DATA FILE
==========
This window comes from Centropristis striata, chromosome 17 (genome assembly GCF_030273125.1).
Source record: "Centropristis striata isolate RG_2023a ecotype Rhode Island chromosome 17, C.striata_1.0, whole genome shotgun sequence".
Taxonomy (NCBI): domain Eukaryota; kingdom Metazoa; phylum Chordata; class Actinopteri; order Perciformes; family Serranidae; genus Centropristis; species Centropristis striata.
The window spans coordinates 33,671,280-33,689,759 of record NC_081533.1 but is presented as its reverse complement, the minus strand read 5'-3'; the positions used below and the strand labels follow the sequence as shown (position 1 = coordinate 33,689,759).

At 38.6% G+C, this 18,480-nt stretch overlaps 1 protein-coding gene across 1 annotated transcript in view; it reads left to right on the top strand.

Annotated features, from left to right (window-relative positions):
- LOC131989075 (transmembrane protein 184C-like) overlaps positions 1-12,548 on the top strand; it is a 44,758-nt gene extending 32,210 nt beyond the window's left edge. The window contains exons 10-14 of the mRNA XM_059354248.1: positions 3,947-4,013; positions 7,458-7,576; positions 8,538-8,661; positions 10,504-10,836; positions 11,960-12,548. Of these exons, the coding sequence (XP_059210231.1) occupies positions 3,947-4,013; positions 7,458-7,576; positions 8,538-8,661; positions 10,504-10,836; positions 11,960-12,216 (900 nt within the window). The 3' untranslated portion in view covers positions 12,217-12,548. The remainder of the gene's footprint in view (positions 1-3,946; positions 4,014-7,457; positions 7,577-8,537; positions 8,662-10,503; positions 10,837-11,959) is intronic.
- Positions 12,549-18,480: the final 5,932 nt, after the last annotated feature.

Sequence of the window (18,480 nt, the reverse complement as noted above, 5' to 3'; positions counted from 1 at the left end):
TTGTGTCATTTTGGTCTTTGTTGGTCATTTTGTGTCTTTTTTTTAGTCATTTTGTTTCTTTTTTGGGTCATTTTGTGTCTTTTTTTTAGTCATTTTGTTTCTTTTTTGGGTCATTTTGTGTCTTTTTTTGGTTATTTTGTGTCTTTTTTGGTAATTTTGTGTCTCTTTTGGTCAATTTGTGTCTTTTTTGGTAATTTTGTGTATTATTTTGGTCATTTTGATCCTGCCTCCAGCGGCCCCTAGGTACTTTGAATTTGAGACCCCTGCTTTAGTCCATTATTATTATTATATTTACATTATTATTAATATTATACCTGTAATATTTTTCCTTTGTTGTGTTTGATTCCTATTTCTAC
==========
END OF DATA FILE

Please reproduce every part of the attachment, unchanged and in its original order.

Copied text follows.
This window comes from Centropristis striata, chromosome 17 (genome assembly GCF_030273125.1).
Source record: "Centropristis striata isolate RG_2023a ecotype Rhode Island chromosome 17, C.striata_1.0, whole genome shotgun sequence".
Taxonomy (NCBI): domain Eukaryota; kingdom Metazoa; phylum Chordata; class Actinopteri; order Perciformes; family Serranidae; genus Centropristis; species Centropristis striata.
The window spans coordinates 33,671,280-33,689,759 of record NC_081533.1 but is presented as its reverse complement, the minus strand read 5'-3'; the positions used below and the strand labels follow the sequence as shown (position 1 = coordinate 33,689,759).

At 38.6% G+C, this 18,480-nt stretch overlaps 1 protein-coding gene across 1 annotated transcript in view; it reads left to right on the top strand.

Annotated features, from left to right (window-relative positions):
- LOC131989075 (transmembrane protein 184C-like) overlaps positions 1-12,548 on the top strand; it is a 44,758-nt gene extending 32,210 nt beyond the window's left edge. The window contains exons 10-14 of the mRNA XM_059354248.1: positions 3,947-4,013; positions 7,458-7,576; positions 8,538-8,661; positions 10,504-10,836; positions 11,960-12,548. Of these exons, the coding sequence (XP_059210231.1) occupies positions 3,947-4,013; positions 7,458-7,576; positions 8,538-8,661; positions 10,504-10,836; positions 11,960-12,216 (900 nt within the window). The 3' untranslated portion in view covers positions 12,217-12,548. The remainder of the gene's footprint in view (positions 1-3,946; positions 4,014-7,457; positions 7,577-8,537; positions 8,662-10,503; positions 10,837-11,959) is intronic.
- Positions 12,549-18,480: the final 5,932 nt, after the last annotated feature.

Sequence of the window (18,480 nt, the reverse complement as noted above, 5' to 3'; positions counted from 1 at the left end):
TTGTGTCATTTTGGTCTTTGTTGGTCATTTTGTGTCTTTTTTTTAGTCATTTTGTTTCTTTTTTGGGTCATTTTGTGTCTTTTTTTTAGTCATTTTGTTTCTTTTTTGGGTCATTTTGTGTCTTTTTTTGGTTATTTTGTGTCTTTTTTGGTAATTTTGTGTCTCTTTTGGTCAATTTGTGTCTTTTTTGGTAATTTTGTGTATTATTTTGGTCATTTTGATCCTGCCTCCAGCGGCCCCTAGGTACTTTGAATTTGAGACCCCTGCTTTAGTCCATTATTATTATTATATTTACATTATTATTAATATTATACCTGTAATATTTTTCCTTTGTTGTGTTTGATTCCTATTTCTAC